Night classes continue to have a good number of students, though lately many classes were cancelled due to freakish storms and power outages. One storm unloaded pea-sized hail on Otumi, and the power was out for the rest of the day. Recently, there’s been a lot of rain- I guess the rainy season has started, and I didn’t even get to start a garden. My headmaster and I have been talking about fixing up the garden we have at school, but that means about $100 in repairs on a sturdy anti-goat and pig fence. We did attempt to weed a small area of farmland, but while heading out to do the work, my headmaster suddenly stopped, pointed up to the top of a papaya tree, and instructed the students not to move another inch- at the top was a good sized cobra. Immediately people started to freak, and reacted when they realized my fascination with snakes (I remind students to call me if they ever see a live one). The first step I took towards the snake sent all the students pulling me back and away from the tree. Mind you I was in no danger and nowhere near the snake’s spitting or striking distance, but I kept my distance to put everyone at ease. Then the stones started flying. A student with a slingshot got a dead-on hit with a rock to the snake’s head, probably killing or concussing it. This did not stop students from hurling rocks at the tree until the serpent finally fell in a twitching heap on the ground. I just stared at the body, dead but not dead, synapses firing with the effect of random sections moving around, giving me the idea to later hold an unofficial class on muscle fibers and nerve cells.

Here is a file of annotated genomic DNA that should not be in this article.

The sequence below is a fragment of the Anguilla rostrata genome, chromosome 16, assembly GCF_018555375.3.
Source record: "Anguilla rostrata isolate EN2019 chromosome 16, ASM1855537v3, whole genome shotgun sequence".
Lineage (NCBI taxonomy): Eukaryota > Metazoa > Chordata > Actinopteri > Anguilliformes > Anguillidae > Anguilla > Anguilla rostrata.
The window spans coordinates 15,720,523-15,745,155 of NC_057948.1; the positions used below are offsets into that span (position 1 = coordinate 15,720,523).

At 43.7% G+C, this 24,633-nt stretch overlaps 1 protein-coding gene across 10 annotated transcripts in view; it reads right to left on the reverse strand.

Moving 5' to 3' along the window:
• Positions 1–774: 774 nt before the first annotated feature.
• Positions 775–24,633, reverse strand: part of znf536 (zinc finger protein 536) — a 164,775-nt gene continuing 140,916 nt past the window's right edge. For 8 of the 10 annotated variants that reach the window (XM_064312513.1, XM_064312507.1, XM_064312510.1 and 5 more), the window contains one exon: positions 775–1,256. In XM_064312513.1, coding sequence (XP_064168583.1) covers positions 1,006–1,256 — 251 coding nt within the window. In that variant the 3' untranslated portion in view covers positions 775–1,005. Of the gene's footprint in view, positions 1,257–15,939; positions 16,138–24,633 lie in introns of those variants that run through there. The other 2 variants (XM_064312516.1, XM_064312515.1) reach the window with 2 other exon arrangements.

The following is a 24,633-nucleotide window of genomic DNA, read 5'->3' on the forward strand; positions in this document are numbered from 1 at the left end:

Anyway, night classes- The deal is that students and teachers meet at the school from 7 to 9 to use the computers, chat, or play/brawl. Since school gets out at 3PM, we all get a good four hours to unwind, or in the students’ case, help their parents with cooking and cleaning. It’s usually the students that show up in the evening that show the most enthusiasm to learn, so as long as they’re interested, I’ll keep coming. Next week, the headmaster and two of our teachers will have a typing race for the students, using the school computer, my laptop, and my headmaster’s computer. I’ve also been saving random pictures from the internet (PG you idiot), from people skiing off mountains to giant squids. Teaching chemistry is much easier with CGI pictures to go along with the lesson.